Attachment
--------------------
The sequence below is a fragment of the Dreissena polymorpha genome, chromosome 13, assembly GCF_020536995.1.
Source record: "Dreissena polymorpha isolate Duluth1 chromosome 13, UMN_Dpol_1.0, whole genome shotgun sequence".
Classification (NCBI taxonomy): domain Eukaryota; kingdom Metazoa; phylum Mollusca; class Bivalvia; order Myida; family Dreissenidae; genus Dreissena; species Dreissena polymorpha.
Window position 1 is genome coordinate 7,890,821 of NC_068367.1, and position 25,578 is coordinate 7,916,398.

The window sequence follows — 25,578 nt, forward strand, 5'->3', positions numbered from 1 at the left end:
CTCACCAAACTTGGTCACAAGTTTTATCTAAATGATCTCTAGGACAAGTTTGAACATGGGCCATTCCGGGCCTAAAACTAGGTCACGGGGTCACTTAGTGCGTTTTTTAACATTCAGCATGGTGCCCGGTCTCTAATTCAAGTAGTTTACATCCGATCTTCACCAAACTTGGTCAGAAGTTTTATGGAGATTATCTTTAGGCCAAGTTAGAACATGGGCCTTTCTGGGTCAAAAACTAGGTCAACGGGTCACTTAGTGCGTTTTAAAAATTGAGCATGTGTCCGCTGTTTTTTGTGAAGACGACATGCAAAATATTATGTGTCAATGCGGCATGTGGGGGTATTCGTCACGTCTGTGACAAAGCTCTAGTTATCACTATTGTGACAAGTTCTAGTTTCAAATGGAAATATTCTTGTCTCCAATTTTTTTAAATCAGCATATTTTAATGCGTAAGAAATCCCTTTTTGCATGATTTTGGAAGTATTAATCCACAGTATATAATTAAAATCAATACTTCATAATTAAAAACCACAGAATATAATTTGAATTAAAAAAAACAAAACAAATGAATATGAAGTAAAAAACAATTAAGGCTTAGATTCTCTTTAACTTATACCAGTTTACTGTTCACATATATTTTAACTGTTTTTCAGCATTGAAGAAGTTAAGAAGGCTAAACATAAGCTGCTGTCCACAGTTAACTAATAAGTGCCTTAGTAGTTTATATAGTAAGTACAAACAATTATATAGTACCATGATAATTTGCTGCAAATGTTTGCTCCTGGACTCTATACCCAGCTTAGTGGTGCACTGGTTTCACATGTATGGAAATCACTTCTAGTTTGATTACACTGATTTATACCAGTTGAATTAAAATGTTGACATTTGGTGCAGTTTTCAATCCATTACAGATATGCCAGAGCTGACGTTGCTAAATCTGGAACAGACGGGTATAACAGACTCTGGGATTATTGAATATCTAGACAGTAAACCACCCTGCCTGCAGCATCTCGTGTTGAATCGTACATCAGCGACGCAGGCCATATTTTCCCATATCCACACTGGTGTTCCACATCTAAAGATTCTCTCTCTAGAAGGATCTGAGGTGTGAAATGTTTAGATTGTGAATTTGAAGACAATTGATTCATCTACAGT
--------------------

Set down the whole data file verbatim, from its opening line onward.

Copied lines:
The sequence below is a fragment of the Dreissena polymorpha genome, chromosome 13, assembly GCF_020536995.1.
Source record: "Dreissena polymorpha isolate Duluth1 chromosome 13, UMN_Dpol_1.0, whole genome shotgun sequence".
Classification (NCBI taxonomy): domain Eukaryota; kingdom Metazoa; phylum Mollusca; class Bivalvia; order Myida; family Dreissenidae; genus Dreissena; species Dreissena polymorpha.
Window position 1 is genome coordinate 7,890,821 of NC_068367.1, and position 25,578 is coordinate 7,916,398.

The window sequence follows — 25,578 nt, forward strand, 5'->3', positions numbered from 1 at the left end:
CTCACCAAACTTGGTCACAAGTTTTATCTAAATGATCTCTAGGACAAGTTTGAACATGGGCCATTCCGGGCCTAAAACTAGGTCACGGGGTCACTTAGTGCGTTTTTTAACATTCAGCATGGTGCCCGGTCTCTAATTCAAGTAGTTTACATCCGATCTTCACCAAACTTGGTCAGAAGTTTTATGGAGATTATCTTTAGGCCAAGTTAGAACATGGGCCTTTCTGGGTCAAAAACTAGGTCAACGGGTCACTTAGTGCGTTTTAAAAATTGAGCATGTGTCCGCTGTTTTTTGTGAAGACGACATGCAAAATATTATGTGTCAATGCGGCATGTGGGGGTATTCGTCACGTCTGTGACAAAGCTCTAGTTATCACTATTGTGACAAGTTCTAGTTTCAAATGGAAATATTCTTGTCTCCAATTTTTTTAAATCAGCATATTTTAATGCGTAAGAAATCCCTTTTTGCATGATTTTGGAAGTATTAATCCACAGTATATAATTAAAATCAATACTTCATAATTAAAAACCACAGAATATAATTTGAATTAAAAAAAACAAAACAAATGAATATGAAGTAAAAAACAATTAAGGCTTAGATTCTCTTTAACTTATACCAGTTTACTGTTCACATATATTTTAACTGTTTTTCAGCATTGAAGAAGTTAAGAAGGCTAAACATAAGCTGCTGTCCACAGTTAACTAATAAGTGCCTTAGTAGTTTATATAGTAAGTACAAACAATTATATAGTACCATGATAATTTGCTGCAAATGTTTGCTCCTGGACTCTATACCCAGCTTAGTGGTGCACTGGTTTCACATGTATGGAAATCACTTCTAGTTTGATTACACTGATTTATACCAGTTGAATTAAAATGTTGACATTTGGTGCAGTTTTCAATCCATTACAGATATGCCAGAGCTGACGTTGCTAAATCTGGAACAGACGGGTATAACAGACTCTGGGATTATTGAATATCTAGACAGTAAACCACCCTGCCTGCAGCATCTCGTGTTGAATCGTACATCAGCGACGCAGGCCATATTTTCCCATATCCACACTGGTGTTCCACATCTAAAGATTCTCTCTCTAGAAGGATCTGAGGTGTGAAATGTTTAGATTGTGAATTTGAAGACAATTGATTCATCTACAGT